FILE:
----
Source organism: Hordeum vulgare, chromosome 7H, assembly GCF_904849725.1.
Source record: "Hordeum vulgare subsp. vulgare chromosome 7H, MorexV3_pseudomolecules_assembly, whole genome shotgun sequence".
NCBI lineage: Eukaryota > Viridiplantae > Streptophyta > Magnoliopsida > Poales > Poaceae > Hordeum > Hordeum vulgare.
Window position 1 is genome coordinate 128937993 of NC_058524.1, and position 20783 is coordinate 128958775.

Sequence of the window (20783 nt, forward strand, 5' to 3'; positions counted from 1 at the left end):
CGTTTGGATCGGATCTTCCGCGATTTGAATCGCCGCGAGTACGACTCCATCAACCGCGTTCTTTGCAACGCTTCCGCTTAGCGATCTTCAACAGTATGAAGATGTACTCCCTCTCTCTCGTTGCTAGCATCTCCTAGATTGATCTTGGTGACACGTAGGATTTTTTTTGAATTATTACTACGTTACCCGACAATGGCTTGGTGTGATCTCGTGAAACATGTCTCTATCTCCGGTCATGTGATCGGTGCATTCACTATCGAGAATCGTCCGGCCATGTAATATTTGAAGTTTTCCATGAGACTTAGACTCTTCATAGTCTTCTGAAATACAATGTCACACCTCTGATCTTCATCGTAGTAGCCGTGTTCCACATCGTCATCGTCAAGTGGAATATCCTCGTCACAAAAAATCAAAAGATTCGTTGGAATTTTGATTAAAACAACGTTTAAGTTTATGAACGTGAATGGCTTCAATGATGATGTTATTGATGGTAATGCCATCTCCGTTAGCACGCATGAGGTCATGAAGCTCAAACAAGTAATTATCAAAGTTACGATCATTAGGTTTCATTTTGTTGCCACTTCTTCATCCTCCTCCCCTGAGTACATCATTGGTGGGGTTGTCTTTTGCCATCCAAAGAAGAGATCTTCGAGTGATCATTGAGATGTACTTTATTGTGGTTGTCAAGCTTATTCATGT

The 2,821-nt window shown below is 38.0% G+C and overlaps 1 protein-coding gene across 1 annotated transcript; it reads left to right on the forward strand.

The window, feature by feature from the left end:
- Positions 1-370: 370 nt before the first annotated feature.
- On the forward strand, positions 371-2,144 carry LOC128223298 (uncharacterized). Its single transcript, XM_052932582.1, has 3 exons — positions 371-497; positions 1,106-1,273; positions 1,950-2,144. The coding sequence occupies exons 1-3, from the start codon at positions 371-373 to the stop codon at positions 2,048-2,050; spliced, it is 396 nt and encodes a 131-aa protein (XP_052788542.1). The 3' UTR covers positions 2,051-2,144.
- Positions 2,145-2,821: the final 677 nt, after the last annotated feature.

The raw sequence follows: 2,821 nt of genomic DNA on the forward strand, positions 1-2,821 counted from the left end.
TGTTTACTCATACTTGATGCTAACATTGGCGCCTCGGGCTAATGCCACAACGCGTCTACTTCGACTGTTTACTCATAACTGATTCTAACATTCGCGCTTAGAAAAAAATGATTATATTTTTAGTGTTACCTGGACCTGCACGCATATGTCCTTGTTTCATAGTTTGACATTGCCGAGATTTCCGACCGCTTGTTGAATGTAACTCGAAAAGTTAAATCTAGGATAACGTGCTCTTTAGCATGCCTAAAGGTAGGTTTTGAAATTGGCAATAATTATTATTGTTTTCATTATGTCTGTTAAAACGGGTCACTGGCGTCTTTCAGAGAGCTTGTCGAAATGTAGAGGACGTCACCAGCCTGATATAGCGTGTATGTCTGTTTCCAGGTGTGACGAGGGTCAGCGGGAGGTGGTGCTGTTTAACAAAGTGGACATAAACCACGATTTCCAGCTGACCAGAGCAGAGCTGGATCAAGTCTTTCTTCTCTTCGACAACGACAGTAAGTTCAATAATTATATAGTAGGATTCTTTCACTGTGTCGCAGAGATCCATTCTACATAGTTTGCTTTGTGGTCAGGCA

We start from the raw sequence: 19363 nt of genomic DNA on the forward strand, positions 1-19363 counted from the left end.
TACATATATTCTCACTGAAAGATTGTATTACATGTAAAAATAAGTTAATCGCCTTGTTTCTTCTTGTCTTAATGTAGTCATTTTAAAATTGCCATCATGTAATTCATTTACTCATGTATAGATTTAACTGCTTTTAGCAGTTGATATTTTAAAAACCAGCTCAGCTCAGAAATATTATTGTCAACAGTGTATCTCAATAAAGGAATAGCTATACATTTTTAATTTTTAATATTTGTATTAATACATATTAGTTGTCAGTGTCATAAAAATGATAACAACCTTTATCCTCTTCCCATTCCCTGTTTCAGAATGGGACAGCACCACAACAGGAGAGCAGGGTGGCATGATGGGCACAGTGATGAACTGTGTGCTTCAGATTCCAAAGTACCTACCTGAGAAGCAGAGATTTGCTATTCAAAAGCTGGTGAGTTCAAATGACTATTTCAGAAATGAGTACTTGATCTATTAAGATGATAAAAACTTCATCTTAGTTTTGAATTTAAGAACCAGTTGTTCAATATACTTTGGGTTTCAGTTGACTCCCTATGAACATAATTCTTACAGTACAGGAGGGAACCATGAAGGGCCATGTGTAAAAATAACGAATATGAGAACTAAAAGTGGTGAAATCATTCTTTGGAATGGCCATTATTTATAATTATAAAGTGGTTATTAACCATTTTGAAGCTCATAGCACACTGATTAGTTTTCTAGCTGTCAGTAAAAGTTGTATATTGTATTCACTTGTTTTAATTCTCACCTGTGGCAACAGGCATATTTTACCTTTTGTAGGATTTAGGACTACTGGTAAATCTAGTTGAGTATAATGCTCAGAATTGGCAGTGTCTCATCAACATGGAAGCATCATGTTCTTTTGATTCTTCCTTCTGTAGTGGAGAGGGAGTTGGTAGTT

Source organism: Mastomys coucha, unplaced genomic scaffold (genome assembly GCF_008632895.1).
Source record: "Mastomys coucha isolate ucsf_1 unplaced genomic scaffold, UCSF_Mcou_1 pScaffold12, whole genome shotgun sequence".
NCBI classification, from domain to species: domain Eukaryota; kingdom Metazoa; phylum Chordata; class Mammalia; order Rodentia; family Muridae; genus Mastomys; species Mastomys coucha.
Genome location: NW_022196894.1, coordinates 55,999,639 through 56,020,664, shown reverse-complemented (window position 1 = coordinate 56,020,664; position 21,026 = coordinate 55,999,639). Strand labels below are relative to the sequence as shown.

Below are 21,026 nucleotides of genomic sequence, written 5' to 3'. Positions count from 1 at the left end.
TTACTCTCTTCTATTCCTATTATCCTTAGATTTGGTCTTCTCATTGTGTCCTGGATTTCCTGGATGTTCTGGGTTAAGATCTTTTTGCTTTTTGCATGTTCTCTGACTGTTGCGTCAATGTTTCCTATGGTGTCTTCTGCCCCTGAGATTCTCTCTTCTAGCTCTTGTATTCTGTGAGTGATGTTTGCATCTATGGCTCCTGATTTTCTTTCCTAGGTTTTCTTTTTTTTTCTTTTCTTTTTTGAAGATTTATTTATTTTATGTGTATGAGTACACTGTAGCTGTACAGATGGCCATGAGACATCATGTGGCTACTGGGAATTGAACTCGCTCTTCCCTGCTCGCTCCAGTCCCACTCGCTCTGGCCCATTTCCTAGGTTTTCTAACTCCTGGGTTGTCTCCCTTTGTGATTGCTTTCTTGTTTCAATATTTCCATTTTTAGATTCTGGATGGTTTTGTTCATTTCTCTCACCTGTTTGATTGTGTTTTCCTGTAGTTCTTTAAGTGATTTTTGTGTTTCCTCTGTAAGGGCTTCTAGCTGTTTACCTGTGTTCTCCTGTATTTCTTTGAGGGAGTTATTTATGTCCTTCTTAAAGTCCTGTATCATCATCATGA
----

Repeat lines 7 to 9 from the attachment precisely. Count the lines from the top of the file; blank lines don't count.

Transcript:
The 2,821-nt window shown below is 38.0% G+C and overlaps 1 protein-coding gene across 1 annotated transcript; it reads left to right on the forward strand.

The window, feature by feature from the left end:
- Positions 1-370: 370 nt before the first annotated feature.